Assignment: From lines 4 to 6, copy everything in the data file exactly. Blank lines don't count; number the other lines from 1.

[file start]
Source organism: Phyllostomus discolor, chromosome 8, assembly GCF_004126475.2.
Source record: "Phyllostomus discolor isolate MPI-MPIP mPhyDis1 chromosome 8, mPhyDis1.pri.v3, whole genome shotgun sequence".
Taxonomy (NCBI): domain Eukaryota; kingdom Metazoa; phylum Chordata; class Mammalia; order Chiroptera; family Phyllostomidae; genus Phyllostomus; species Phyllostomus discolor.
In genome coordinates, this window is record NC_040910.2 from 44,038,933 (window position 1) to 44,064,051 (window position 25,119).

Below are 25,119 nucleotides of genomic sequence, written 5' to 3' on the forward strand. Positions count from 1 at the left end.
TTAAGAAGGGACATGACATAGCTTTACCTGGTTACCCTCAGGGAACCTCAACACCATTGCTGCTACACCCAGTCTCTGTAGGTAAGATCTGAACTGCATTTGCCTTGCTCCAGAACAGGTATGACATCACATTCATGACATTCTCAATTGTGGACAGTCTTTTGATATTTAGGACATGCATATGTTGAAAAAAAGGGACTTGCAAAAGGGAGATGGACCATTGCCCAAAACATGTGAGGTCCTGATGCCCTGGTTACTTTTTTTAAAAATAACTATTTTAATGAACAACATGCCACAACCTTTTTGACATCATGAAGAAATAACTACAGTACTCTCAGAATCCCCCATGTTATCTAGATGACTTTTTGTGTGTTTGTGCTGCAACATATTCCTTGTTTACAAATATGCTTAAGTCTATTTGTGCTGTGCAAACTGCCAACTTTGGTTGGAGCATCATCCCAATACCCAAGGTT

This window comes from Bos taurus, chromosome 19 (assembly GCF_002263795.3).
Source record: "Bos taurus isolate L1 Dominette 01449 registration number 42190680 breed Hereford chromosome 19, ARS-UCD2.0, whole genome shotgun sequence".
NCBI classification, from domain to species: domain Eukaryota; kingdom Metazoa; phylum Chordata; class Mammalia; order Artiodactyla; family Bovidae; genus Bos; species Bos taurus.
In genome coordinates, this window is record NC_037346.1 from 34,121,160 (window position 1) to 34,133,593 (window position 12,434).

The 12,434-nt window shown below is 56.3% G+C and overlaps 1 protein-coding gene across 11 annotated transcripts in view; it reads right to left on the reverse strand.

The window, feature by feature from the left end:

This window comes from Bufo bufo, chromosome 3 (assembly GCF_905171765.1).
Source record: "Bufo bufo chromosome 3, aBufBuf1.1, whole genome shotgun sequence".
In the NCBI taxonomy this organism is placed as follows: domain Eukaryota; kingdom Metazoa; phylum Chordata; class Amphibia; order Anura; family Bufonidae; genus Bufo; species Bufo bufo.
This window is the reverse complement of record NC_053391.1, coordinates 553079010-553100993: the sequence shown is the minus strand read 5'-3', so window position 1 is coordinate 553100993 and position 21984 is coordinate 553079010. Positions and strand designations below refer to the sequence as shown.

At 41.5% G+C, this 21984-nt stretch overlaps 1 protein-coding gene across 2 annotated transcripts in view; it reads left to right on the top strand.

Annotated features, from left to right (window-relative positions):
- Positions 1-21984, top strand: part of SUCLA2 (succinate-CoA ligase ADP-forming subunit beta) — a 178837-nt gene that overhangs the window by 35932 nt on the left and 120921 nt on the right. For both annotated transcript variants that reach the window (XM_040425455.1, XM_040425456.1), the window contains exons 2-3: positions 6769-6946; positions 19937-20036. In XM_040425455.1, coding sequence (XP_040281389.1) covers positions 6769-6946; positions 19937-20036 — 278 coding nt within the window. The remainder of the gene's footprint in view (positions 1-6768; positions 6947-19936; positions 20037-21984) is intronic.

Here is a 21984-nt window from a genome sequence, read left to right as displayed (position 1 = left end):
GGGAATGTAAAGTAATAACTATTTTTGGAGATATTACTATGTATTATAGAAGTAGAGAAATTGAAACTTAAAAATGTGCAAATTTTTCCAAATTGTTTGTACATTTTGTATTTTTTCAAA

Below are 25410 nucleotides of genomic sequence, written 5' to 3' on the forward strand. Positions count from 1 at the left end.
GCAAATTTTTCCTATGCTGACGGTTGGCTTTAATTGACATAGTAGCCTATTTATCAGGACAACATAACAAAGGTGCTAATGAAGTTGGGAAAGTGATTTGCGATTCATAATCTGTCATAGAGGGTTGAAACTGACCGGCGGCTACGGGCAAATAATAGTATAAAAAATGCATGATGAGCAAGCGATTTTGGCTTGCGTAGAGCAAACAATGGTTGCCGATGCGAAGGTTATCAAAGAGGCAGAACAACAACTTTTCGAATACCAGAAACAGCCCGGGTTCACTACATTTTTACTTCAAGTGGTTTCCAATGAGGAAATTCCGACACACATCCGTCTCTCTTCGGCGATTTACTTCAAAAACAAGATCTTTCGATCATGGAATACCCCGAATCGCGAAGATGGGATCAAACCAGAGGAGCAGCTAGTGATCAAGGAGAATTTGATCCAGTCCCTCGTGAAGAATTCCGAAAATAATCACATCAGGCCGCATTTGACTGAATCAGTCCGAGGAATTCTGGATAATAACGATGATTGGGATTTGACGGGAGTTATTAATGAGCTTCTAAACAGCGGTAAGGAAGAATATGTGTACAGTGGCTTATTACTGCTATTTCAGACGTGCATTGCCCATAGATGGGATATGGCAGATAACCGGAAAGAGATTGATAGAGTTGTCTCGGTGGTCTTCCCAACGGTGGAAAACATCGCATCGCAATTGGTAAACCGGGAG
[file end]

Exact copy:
In genome coordinates, this window is record NC_040910.2 from 44,038,933 (window position 1) to 44,064,051 (window position 25,119).

Below are 25,119 nucleotides of genomic sequence, written 5' to 3' on the forward strand. Positions count from 1 at the left end.
TTAAGAAGGGACATGACATAGCTTTACCTGGTTACCCTCAGGGAACCTCAACACCATTGCTGCTACACCCAGTCTCTGTAGGTAAGATCTGAACTGCATTTGCCTTGCTCCAGAACAGGTATGACATCACATTCATGACATTCTCAATTGTGGACAGTCTTTTGATATTTAGGACATGCATATGTTGAAAAAAAGGGACTTGCAAAAGGGAGATGGACCATTGCCCAAAACATGTGAGGTCCTGATGCCCTGGTTACTTTTTTTAAAAATAACTATTTTAATGAACAACATGCCACAACCTTTTTGACATCATGAAGAAATAACTACAGTACTCTCAGAATCCCCCATGTTATCTAGATGACTTTTTGTGTGTTTGTGCTGCAACATATTCCTTGTTTACAAATATGCTTAAGTCTATTTGTGCTGTGCAAACTGCCAACTTTGGTTGGAGCATCATCCCAATACCCAAGGTT